In most newsrooms, a scanner that picks up on local police and fire communications provides a constant stream of background noise that often prompts reporters to leap into action when they hear potential breaking news.

But in Santa Monica and a growing number of cities around the country, journalists and residents only get information through police and fire spokespersons and social media.

The Santa Monica Police Department encrypted its communications when it transitioned from an analog to a digital radio system in 2000. Since then, encryption has become a nationwide trend, with hundreds of police and fire departments choosing to restrict public and media access to their radio systems. In Southern California, Orange County, Riverside, Pasadena, Beverly Hills and Palm Springs all encrypt their scanners.

For law enforcement, encryption allays concerns that people will listen to a scanner while committing a crime to evade officers.

“The notorious examples are residential burglary or bank robbery suspects who would be utilizing a scanner to tell if they’ve set off an alarm and the police are on the way,” said SMPD spokesperson Lt. Joseph Cortez.

In the age of social media, police also fear that members of the public with scanners will blindly trust first reports and broadcast information online that could turn out to be false.

“If a call comes in where someone says there’s been a horrible traffic accident and a child has been really injured, and then we go out there and find out that everyone’s fine, I would hate for that information to get out,” Cortez said.

But police scanners have long been a resource for local newsrooms in reporting breaking news, and some members of the public use them to stay up to date on police activity in their neighborhoods.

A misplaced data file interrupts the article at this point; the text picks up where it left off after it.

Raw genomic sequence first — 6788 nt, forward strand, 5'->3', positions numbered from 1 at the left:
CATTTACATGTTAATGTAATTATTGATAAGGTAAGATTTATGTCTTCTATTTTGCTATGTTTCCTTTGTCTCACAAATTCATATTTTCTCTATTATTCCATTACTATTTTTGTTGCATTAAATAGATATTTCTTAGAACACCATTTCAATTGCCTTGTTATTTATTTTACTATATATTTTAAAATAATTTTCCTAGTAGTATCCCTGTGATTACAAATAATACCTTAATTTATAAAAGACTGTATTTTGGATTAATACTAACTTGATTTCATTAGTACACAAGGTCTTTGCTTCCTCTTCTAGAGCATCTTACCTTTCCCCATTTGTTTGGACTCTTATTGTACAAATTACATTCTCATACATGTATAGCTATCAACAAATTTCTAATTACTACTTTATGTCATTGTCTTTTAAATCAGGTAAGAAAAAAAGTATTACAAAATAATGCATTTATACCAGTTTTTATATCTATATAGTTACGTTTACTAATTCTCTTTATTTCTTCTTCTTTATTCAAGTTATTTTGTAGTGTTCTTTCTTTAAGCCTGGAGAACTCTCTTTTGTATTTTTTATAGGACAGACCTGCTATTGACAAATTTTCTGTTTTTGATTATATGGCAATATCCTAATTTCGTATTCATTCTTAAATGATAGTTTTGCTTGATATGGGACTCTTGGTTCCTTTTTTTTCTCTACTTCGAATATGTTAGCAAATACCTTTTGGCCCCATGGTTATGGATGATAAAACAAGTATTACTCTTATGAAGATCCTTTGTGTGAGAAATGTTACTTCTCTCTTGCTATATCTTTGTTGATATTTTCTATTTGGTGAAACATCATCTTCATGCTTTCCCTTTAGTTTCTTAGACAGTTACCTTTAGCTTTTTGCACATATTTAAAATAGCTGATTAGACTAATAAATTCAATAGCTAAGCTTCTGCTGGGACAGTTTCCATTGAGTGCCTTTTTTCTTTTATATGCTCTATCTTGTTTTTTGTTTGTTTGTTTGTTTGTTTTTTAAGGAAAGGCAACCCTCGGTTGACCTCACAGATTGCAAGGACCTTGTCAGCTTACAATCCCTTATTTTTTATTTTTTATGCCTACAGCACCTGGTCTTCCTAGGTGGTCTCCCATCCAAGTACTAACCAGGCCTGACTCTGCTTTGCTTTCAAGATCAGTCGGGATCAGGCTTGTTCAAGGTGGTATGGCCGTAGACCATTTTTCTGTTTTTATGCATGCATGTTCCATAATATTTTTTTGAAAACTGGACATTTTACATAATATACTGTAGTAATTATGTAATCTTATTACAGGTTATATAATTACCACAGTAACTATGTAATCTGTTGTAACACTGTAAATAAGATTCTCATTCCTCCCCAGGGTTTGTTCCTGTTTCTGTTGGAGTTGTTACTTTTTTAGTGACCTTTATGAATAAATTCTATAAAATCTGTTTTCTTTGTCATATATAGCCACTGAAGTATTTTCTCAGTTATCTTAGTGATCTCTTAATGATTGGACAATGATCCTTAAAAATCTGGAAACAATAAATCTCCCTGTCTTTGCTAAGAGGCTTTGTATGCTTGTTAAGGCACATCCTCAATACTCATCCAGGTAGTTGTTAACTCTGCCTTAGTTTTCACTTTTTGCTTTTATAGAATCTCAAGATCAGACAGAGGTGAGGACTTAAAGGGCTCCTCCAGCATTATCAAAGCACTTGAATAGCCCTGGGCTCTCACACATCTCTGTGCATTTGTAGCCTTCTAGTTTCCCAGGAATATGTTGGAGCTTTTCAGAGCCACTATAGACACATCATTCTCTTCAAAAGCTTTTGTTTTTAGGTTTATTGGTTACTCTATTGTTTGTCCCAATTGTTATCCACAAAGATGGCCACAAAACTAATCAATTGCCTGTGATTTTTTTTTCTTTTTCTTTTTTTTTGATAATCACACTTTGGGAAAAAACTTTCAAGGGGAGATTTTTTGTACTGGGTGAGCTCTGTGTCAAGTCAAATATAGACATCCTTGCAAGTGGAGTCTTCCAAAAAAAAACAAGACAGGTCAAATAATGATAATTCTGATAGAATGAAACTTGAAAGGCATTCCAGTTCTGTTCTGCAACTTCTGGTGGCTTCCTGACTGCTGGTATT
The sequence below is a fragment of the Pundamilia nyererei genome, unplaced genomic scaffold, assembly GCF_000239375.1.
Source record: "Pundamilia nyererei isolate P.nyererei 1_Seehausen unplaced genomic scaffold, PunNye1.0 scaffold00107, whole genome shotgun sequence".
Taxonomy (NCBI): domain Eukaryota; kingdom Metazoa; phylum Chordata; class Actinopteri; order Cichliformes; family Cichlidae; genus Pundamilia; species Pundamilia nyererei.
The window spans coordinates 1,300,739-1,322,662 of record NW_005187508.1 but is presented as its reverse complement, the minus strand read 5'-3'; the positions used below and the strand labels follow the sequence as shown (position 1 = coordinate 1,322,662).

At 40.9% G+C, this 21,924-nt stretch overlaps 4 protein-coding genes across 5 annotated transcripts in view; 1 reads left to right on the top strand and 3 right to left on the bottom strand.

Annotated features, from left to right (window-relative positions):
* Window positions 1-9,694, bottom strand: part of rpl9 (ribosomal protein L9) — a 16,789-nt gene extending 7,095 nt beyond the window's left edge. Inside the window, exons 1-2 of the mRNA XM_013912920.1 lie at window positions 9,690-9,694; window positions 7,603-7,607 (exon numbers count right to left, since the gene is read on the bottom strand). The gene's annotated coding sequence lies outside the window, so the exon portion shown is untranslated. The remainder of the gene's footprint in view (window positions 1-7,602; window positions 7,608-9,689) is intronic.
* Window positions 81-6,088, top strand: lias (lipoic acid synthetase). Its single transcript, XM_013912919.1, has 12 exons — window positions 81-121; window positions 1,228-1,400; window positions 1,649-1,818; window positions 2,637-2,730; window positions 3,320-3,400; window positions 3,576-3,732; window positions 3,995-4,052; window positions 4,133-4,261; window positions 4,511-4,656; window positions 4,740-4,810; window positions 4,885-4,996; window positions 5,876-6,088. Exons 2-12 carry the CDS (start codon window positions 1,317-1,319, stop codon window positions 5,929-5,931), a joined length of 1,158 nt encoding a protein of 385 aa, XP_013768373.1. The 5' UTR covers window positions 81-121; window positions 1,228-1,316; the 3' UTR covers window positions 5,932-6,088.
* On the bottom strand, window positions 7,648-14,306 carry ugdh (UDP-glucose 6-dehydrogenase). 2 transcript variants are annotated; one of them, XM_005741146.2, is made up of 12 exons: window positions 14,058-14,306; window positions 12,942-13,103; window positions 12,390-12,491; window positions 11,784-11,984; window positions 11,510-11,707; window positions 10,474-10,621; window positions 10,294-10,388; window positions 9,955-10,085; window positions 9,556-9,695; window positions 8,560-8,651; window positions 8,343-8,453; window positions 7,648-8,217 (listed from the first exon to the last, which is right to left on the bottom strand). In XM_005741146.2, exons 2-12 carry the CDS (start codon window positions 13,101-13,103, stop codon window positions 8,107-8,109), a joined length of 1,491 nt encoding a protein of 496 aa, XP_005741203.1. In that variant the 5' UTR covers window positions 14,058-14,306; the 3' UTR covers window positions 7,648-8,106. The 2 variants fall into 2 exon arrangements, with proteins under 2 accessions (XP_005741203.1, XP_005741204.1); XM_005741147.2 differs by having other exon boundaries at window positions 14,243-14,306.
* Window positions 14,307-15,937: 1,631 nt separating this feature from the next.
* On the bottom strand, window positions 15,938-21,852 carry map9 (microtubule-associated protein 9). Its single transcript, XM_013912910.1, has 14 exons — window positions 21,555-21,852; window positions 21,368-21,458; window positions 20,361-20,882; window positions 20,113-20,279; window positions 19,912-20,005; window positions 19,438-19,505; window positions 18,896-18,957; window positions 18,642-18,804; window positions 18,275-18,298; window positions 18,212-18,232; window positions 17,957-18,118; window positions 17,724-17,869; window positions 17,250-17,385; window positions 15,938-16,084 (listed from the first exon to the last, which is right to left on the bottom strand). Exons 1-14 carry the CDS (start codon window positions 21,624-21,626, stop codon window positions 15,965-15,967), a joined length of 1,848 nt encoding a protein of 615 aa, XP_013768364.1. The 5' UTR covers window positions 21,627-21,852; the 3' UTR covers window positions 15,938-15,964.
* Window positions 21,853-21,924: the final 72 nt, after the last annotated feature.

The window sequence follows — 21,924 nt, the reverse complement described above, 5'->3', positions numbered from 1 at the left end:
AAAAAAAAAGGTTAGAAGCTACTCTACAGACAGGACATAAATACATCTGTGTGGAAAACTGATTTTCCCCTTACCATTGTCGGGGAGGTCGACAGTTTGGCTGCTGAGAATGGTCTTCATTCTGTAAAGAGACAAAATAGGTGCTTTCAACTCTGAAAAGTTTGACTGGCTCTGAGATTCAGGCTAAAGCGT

For both the media and the public, scanners lead to greater transparency and accountability between law enforcement and the communities they serve, said Gabriel Kahn, a journalism professor at the USC Annenberg School.

“Efforts to shroud police practices behind a veil so the public doesn’t have access to them leads to all sorts of problems,” he said.

Kahn said police must clearly explain the rationale for encrypting their communications and be willing to revisit the decision.

“There are legitimate privacy and safety concerns behind the decision to encrypt police communications, but that in and of itself does not give police departments carte blanche to encrypt all communication,” he said. “Police need to demonstrate with quantifiable evidence that their rationale is not simply hypothetical, but a real concern.”

If departments do choose to encrypt, they must be willing to release timely information about incidents as well as disciplinary records and body camera footage, Kahn said. Media investigations into recordings or footage from crime scenes have revealed discrepancies between police records and recorded evidence, he added.

Last spring, SMPD provided disciplinary records dating back to 2014 to the Daily Press under a state law that went into effect in 2019. The law requires police departments to release records from the previous five years that involve officers firing guns, using force that results in death or injury, committing sexual assault or being dishonest.

The SMPD records revealed that officers have been suspended or fired for mistakenly shooting a gun while pursuing a robbery suspect, stealing earbuds from a store manager and attempting to get preferential treatment to adopt a puppy.

“We are living in an age where the public demands greater transparency from public institutions,” Kahn said. “The vast majority of actions that lead to greater transparency increase trust in law enforcement.”